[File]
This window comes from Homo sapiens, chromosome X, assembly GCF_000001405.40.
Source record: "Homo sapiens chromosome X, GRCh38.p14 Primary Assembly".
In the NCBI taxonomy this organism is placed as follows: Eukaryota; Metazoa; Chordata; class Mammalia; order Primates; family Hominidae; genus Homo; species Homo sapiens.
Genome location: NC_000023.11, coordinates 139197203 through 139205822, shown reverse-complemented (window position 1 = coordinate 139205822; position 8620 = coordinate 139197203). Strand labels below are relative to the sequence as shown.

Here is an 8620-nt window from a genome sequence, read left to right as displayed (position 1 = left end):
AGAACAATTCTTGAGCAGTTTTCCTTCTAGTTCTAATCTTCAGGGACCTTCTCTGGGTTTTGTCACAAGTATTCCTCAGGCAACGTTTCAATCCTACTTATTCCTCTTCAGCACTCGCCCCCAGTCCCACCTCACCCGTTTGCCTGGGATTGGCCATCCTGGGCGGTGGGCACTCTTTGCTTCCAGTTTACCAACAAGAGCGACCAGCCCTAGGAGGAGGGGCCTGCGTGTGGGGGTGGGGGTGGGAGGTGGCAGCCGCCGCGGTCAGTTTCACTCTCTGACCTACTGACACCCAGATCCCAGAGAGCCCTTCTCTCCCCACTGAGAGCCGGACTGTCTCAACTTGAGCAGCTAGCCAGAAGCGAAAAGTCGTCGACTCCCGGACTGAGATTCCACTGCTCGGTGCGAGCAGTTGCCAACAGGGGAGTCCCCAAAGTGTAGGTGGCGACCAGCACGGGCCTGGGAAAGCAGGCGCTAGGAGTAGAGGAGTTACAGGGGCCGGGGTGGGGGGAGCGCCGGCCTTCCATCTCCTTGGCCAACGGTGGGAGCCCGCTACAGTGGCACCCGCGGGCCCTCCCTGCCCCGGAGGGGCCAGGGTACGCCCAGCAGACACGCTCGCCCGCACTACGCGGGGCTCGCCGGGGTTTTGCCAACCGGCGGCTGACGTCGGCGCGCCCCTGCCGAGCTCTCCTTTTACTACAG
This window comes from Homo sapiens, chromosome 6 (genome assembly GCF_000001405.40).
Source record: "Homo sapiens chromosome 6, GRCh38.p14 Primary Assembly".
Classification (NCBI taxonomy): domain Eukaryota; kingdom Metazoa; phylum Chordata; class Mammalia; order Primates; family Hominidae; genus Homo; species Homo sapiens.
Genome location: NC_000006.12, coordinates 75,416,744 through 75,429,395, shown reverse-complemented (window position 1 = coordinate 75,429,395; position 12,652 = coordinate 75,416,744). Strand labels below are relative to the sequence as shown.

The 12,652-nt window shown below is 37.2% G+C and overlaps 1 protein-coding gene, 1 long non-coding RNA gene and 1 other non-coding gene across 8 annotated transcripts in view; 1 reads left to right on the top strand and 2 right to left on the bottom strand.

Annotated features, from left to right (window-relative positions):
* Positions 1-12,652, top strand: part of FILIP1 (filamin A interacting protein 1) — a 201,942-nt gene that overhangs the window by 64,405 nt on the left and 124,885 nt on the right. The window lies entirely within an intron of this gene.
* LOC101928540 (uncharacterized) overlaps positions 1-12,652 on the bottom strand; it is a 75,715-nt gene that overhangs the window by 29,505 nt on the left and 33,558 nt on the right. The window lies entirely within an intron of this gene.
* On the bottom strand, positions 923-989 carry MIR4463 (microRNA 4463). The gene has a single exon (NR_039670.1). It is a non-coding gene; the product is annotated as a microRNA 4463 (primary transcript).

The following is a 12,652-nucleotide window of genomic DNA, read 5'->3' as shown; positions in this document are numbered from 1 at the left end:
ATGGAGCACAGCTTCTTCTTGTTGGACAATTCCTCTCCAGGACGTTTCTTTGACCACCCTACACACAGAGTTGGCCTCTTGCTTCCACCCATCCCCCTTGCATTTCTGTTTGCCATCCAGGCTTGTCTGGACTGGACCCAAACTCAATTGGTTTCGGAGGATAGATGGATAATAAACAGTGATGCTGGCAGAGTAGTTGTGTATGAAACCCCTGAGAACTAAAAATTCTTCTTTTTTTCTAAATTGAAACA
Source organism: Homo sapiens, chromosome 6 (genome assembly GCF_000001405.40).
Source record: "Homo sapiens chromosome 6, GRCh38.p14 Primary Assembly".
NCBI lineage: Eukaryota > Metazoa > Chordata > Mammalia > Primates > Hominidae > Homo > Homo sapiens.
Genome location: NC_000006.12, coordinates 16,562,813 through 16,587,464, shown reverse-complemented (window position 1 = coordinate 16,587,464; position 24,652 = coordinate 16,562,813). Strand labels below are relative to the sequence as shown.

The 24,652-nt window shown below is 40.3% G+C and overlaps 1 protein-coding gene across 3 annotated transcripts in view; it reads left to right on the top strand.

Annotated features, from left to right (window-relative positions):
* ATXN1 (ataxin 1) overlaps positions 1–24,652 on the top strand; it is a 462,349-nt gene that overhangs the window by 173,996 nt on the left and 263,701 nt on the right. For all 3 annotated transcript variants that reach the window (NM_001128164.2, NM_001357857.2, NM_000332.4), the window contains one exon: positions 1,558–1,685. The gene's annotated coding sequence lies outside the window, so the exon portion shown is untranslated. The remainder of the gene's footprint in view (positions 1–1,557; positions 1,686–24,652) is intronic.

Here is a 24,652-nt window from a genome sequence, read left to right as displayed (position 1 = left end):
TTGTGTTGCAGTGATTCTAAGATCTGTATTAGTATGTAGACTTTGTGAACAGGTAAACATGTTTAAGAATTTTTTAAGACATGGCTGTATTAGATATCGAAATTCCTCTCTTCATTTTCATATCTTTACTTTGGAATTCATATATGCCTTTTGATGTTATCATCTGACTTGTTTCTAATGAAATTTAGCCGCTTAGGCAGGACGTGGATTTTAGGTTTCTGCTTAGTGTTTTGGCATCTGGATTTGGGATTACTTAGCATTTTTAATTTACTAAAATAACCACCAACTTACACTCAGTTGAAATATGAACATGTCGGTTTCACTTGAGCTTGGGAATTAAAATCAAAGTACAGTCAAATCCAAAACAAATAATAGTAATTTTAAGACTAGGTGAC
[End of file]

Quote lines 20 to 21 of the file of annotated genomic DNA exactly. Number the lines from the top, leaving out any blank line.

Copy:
NCBI lineage: Eukaryota > Metazoa > Chordata > Mammalia > Primates > Hominidae > Homo > Homo sapiens.
Genome location: NC_000006.12, coordinates 16,562,813 through 16,587,464, shown reverse-complemented (window position 1 = coordinate 16,587,464; position 24,652 = coordinate 16,562,813). Strand labels below are relative to the sequence as shown.